It is surprising how some things exist for centuries and are part of our everyday existence, but we only wake up to its full potential when shaken from our slumber. Turmeric or Haldi is one such Indian kitchen/social/religious ingredient that has for years been a vital part of the Indian culture, adding color and flavors into all that it is poured into. The West, however, has adopted its benefits only recently yet in our homes turmeric has always been around, the humble yellow powder used for myriad utilities.
Indian culture many a times throws up surprises that are hard to understand. Though the world at large is recognizing many of our cultural and traditional nuances, these have in fact been the very fabric of our social and individual lives. Yet, it is somewhat astonishing to figure out the history of how a simple inconspicuous turmeric plant could have been woven so intricately into our culture and homes that it has somehow seeped into our subconscious mind, groveling in our being but never superseding or overtly exerting its supremacy, worth and value.
Usage of Turmeric
Turmeric, the word, is a Sanskrit synonym for yellow color and has been cited in many Sanskrit texts dating back to the 4th and 5th century. Used in Ayurveda medicines as well as known to be a household remedy for many ailments, ranging from a simple cough and cold to treating wounds and jaundice, turmeric has many medicinal uses and often works as an anti-infection dose.
Cosmetically haldi is deemed as a perfect product for skin related ailments as well as for beautifying and nourishing the skin. Women over generations have used turmeric paste over their faces and hands and today many cosmetic products incorporate turmeric into toothpastes, face washes and shampoos.
In fact it would not be too far-fetched to say that turmeric can be applied or used for just about everything. Apply it on a burn, on an acne, wound or drink it with water for indigestion, bloating or intestinal troubles. Blend it with milk to curb the nagging throat pain or add it while boiling or cooking your favorite non veg dish to get rid of any infectant.
Besides, turmeric is the most staple spice ingredient that goes into practically all dishes while cooking. Also called the healer’s spice it adds a simple yet essential taste to any platter, always playing the double role of providing the perfect pinch in taste, color as well as giving the food its nutritional and curative touch.
However, culturally the usage of turmeric is far more than a kitchen spice or medicinal plant. It is also deemed auspicious and before weddings the groom and bride across many religions are often smeared with haldi paste. During the wedding a string dyed in turmeric paste, called the mangalsutra is worn around the neck of the bride, an indication of her being married. Robes of the Buddhist monks are also dyed in turmeric, whereas invitation cards from Hindus usually have a mark of haldi when sharing some happy news.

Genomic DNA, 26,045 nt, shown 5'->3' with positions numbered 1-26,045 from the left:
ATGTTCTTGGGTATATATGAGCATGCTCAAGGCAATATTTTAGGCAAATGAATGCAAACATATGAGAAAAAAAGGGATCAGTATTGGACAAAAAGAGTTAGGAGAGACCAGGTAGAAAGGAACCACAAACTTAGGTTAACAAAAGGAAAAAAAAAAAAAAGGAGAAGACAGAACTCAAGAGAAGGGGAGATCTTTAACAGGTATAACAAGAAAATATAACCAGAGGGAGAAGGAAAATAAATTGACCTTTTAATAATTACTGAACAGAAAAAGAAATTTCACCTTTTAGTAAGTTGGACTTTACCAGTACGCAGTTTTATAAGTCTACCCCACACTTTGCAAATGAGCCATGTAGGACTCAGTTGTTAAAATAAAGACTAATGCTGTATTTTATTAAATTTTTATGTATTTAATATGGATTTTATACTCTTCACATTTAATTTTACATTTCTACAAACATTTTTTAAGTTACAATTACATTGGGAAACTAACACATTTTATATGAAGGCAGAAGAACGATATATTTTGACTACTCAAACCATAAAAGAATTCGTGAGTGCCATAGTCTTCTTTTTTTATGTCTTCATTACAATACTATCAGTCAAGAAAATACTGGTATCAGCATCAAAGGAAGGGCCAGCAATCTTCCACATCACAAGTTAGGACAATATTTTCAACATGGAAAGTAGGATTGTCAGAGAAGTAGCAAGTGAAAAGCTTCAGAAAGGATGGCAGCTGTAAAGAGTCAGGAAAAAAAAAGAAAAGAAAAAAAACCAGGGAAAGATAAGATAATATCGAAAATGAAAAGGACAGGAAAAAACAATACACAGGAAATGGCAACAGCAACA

It is also believed that turmeric was first grown to help tribes transitioning into agriculture to use in decorative masks, weaving and drawing deities.
Hence the significance of turmeric in Indian culture has always been attached to its sacredness and good omen and has a huge bearing on the culture and social traditions of society. In fact, besides haldi, there are many other foods and ingredients that are believed to be auspicious and influence the culture of the land – for example, eating curd and sugar before venturing for an exam, interview or any new endeavor, sprinkling saffron or kesar on wedding cards, cracking a coconut while beginning something new and so on. However, out of the many superstitions and beliefs, very few really can be explained to have a practical or pragmatic approach as much as haldi. Turmeric stands out racing ahead of the other foods with a religious or social significance, because its benefits are vastly accepted and to a certain point proven as well. Turmeric is made up of curcumin which has antioxidant properties and is anti- inflammatory. In fact studies have proved that the consumption of turmeric has had positive effects on diseases such as, arthritis, depression, and even cancer.
With more and more awareness being spread about the spice, more people have realized the importance of turmeric. And though turmeric has been a part of our lives since ever, it is good to know that it’s worth and importance is being recognized across the globe. At the same time, turmeric also essentially means much more to an Indian than just a spice that has many benefits, it is in fact as the author Chitra Banerjee Divakaruni says in her novel, Mistress of Spices, “Turmeric the auspicious spice, placed on the heads of the newborns for luck, sprinkled over coconuts at pujas, rubbed into the borders of wedding saris.”